Flood Preparedness Week comes to Elko

ELKO – Representatives from several organizations presented the public information about flood awareness at Walmart for three hours Friday afternoon.

“We’ve done presentations like this in the past,” Larry Whitworth of the Division of Water Resources said. “Except now flooding is striking closer to home in people’s minds, especially due to the winter flooding. The rain we had and the ground water that freezes caused a combination of problems last winter. It’s not unprecedented, but it hit a lot of places in Elko and Elko County. It makes a difference to warn people and help people be prepared.”

The table to their left had coloring books, activity books, yo-yos, packets on flood preparedness and recovery, a USB video game where you could manage water levels, and even flood bags that are water proof.

“We’re out here for flood awareness week to help people recover from flood amnesia,” State Flood Plain Manager Bunny Bishop said. “It reminds people of Nevada that even though we haven’t had any big floods it can still happen in the high desert.”

Flood models showed the effects on natural wetlands and water basins from the use of pollutants to the effects of the construction of parking lots. The model usually is used for fifth-grade presentations at schools statewide to help kids and adults see the effects pollutants have on the wetlands and water sources in their community.

“We weren’t as prepared as we should have been last year as the flood was happening,” Adeline Thibault, environmental coordinator for the City of Elko, said. “We all need to learn more about it to be prepared. This is a great opportunity for that, and to share the knowledge of the experts that are here today. My enjoyment comes from the kids exploring how the models work and the light bulbs that start to go off in their heads as they learn about it.”

Other groups that were represented included Nonpoint Education for Municipal Officials, Nevada Department of Environmental Protection, and the National Oceanic and Atmospheric Administration.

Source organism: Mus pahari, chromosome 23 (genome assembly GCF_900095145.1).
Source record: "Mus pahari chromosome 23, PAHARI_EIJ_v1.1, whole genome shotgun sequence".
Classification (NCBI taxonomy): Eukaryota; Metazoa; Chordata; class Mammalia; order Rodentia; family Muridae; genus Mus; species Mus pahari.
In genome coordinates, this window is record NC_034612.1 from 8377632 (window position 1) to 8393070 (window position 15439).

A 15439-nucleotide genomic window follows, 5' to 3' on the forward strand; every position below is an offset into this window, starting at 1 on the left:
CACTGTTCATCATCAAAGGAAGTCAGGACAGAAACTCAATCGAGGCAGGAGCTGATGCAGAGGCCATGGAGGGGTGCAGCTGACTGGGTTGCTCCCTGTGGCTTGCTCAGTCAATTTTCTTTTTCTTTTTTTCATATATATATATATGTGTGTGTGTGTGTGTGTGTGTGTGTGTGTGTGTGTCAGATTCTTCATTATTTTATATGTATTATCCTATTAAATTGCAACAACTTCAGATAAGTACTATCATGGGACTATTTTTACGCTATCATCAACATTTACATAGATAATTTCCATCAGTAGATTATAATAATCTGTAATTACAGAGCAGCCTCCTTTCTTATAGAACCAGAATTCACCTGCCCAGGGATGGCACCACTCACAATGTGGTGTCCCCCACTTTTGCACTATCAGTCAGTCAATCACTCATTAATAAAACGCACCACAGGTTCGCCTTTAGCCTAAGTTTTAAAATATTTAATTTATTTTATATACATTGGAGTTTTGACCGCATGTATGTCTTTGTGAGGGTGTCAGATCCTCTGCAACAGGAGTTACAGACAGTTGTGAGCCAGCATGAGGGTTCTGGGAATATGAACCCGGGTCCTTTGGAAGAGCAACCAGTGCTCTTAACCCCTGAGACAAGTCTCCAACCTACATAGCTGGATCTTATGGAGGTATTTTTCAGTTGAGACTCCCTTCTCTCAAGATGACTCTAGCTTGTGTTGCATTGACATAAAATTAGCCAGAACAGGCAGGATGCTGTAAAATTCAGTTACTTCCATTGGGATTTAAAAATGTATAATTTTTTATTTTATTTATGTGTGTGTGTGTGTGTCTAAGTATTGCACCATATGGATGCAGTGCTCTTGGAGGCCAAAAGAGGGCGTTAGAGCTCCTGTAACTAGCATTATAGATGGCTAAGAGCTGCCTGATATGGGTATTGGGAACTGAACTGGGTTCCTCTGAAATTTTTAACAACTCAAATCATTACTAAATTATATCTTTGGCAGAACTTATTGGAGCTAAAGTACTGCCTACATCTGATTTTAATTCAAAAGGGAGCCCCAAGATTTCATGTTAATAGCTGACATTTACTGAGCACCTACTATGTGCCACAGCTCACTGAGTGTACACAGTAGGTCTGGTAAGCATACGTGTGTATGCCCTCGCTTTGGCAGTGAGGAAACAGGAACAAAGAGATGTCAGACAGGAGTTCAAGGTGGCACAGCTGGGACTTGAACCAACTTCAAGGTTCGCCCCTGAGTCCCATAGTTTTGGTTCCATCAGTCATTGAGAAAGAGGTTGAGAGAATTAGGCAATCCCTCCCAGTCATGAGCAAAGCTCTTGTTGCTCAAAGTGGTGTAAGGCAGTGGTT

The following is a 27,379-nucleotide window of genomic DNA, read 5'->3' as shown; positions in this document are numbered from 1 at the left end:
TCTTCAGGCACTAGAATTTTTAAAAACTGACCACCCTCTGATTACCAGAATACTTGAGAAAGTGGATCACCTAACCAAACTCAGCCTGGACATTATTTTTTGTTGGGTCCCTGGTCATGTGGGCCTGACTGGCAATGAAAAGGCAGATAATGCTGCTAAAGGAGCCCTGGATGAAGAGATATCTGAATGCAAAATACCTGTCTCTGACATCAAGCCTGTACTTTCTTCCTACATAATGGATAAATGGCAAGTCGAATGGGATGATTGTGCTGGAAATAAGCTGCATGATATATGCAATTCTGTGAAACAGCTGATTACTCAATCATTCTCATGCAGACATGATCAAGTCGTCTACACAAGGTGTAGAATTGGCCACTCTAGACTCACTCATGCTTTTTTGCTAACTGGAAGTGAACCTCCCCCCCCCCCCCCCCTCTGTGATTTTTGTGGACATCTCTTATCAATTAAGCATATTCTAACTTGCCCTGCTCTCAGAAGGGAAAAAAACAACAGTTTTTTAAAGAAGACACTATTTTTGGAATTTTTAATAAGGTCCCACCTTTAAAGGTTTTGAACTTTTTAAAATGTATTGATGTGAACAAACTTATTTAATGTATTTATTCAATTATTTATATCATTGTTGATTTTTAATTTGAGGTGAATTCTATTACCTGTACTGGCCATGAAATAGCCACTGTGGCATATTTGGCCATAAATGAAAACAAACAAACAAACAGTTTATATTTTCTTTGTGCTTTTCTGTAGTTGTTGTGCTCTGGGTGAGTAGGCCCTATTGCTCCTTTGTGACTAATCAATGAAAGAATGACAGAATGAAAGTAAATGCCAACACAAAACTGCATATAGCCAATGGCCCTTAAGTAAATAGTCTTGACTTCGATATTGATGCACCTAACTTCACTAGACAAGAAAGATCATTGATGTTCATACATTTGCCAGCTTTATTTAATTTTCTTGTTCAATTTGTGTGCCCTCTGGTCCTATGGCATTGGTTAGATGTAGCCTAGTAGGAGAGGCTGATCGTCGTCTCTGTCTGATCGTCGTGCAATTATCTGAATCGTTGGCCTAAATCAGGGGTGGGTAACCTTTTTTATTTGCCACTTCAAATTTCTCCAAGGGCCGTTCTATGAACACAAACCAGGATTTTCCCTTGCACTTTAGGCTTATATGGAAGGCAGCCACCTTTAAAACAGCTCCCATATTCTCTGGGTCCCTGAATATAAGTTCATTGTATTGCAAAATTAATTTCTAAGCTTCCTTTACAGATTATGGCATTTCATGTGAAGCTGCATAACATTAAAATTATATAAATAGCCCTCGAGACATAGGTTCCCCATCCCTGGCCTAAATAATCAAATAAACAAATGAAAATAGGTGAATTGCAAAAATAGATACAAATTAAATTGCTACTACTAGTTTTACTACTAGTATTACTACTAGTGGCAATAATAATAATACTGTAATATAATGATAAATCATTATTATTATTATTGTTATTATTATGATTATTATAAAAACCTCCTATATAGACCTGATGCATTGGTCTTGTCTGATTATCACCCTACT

Each department had several representatives and experts at their folded-out tables displaying the blue and white colors advertising the website Information on the Nevada Weather Service and Department of Water Resources in Elko gave people an opportunity to learn how to prepare for floods before they occur in their area, even during the winter months.

The National Oceanic and Atmospheric Administration display included a neatly organized board full of information about how they collect the weather information from balloons and space satellites to keep people safe.

NEMO and the NDEP also had a model to display how the building of towns and pollutants we produce — from tire rubber to cleaning paintbrushes — affect the water sources, watersheds, climate and air quality in the towns we inhabit. Several handouts about bioretention, septic systems, soil considerations, and nonpoint source pollution were available.

Several families stopped by the tables to learn more about Nevada flooding and water basins during the event. Residents who were not able to visit the event can learn more by visiting

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One year later: investigation continues into cause of medical flight crash

ELKO – In the year since an American Medflight plane crashed in the Barrick parking lot off Mountain City Highway and killed four people there is still no word from the National Transportation and Safety Board on how the accident occurred, but there has been scrutiny of Piper PA-31T planes by federal flight officials.

Within a nine-month period there were three fatal crashes of that make and model of plane — one in California on July 29, 2016; the one in Elko on Nov. 18, 2016; and one in Portugal on April 17, 2017. The accident in Portugal happened shortly after take-off, killing all on board and one person on the ground.

The Piper PA-31T was the subject of an urgent safety recommendation by the NTSB in January that asked the Federal Aviation Administration to issue an airworthiness directive to correct unsafe wiring found after the California crash, which also involved a medical transport plane.

In that recommendation, the NTSB referred to the preliminary report on the crash of Piper PA-31T that took off from Crescent City and went down near the Oregon border, killing four, including the pilot, patient, paramedic and flight nurse. Authorities said the pilot had reported smoke from the cockpit and decided to turn back.